Does The Pterodactyl

This morning. Standing bleary-eyed at the pedestrian crossing on Archway Road, I hear the following:

“Does the pterodactyl want to push the button?”

It’s a father with his 4-year-old son, the son carrying a small plastic version of the aforementioned flying dinosaur. The boy pokes the pterodactyl’s beak against the button on the panel, and I wait with them for the lights to change.


Week 9 of the Spring Term, and we’re onto Harold Pinter’s The Caretaker. The lecture, by Steven Connor, is one of the best we’ve had. He explores how you can study Pinter in depth without ever reaching for allegory or metaphor. Pinter uses registers as power play, so what’s going on in the dialogue IS what’s going on, and with Pinter the language is more than enough. Connor puts this so beautifully that the critics I’ve read who dwell on symbolism in The Caretaker – Biblical, cosmic, microcosmic  – now seem to be missing the point entirely.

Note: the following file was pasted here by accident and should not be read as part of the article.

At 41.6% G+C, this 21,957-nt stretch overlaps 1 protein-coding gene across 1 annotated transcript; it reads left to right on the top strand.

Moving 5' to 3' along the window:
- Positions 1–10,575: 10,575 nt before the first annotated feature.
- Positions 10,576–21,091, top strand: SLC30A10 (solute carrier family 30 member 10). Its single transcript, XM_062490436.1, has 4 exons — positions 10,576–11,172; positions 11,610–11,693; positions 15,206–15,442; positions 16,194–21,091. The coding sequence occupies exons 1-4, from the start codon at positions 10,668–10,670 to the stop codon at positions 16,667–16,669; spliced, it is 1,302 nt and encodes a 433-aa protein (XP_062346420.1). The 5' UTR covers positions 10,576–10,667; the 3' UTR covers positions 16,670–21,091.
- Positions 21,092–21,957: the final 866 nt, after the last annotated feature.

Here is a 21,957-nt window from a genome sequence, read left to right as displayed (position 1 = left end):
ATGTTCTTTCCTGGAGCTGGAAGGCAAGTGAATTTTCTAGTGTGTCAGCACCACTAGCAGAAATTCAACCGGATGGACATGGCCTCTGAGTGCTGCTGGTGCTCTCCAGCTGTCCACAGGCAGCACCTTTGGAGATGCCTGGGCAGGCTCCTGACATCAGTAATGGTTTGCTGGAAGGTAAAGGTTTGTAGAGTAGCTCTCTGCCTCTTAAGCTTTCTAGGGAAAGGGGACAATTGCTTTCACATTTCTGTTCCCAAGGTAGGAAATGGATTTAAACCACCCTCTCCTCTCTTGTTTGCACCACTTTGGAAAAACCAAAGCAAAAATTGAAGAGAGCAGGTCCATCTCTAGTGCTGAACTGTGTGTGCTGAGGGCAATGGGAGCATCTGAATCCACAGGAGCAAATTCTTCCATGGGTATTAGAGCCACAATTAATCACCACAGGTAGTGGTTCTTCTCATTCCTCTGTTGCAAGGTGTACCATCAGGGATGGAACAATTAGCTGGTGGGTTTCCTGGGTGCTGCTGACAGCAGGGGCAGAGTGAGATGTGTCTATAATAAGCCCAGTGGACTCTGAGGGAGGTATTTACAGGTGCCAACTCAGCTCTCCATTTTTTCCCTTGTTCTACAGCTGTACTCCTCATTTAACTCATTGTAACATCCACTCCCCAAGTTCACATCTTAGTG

A good lecture can do that:  it can give you the confidence and the tools with which to contribute to a field of study, and on your own terms. You stop looking at the shelves in the library thinking, ‘these books were written by people much smarter than me’, and start to think, ‘I could write books to slot in alongside these.’